A Cleansed Temple Mark 11:15-19, Galatians 5:19-23

As Jesus entered the Temple courts he saw the selfish businessmen.  They had turned a place where people were supposed to pray into a noisy marketplace. Any such business should have been set up outside of the Temple area.  No one was able to focus their attention on God so Jesus got their attention!  This was the second time that Jesus cleared out the Temple in this way (John 2:13-17). You might say that Jesus fertilized the Temple courts by clearing out the weeds and making such a stink there!  After he cleared out the Temple the gospel of Matthew says the blind and lame were healed and children praised his name (Matthew 21:14-16).  Meanwhile, the chief priests and teachers of the law looked for a way to kill him.  Prayer (Communion) with God, brings the fruit of the Spirit into our lives (Galatians 5:22-23).  Are you a house of prayer or den of thieves? (Galatians 5:19-21).  Dear God, let us be a house a fruitful people and a house of prayer for you.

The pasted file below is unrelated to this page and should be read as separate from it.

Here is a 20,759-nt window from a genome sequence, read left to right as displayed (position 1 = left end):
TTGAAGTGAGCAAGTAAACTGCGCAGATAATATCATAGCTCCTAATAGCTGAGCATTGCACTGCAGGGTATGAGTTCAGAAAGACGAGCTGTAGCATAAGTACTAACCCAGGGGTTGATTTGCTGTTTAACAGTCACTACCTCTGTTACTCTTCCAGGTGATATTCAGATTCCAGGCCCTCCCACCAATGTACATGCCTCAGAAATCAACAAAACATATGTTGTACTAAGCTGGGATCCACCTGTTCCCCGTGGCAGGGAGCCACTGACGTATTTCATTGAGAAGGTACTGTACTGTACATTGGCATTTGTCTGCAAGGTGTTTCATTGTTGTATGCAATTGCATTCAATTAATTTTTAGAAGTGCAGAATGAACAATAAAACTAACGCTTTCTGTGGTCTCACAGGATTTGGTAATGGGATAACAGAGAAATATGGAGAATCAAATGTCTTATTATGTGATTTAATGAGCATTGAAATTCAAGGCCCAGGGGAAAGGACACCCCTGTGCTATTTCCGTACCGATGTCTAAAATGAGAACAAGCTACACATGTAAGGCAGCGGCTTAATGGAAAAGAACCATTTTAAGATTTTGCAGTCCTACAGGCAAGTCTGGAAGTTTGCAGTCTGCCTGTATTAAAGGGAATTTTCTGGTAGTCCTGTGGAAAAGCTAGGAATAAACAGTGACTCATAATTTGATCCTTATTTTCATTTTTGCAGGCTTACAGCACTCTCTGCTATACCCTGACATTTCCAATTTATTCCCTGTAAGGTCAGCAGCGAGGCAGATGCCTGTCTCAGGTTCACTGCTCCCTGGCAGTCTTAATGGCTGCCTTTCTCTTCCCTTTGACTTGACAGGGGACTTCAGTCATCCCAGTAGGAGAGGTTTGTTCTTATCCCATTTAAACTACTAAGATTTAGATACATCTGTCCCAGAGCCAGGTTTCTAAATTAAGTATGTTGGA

The Fruit of a Disciple Mark 11:20-26, 2 Corinthians 5:17

The next morning the disciples marveled over the withered fig tree that Jesus had cursed the day before.  The dead tree symbolized God’s curse on Israel’s fruitlessness, but Jesus offered hope. Jesus cleansed the temple as he can cleanse the soul. He can make all things new (2 Corinthians 5:17).  Jesus instructed his disciples to bear fruit.  Have faith in God, believe, pray and forgive.  This is the fruit of a disciple and it can only come through Jesus Christ.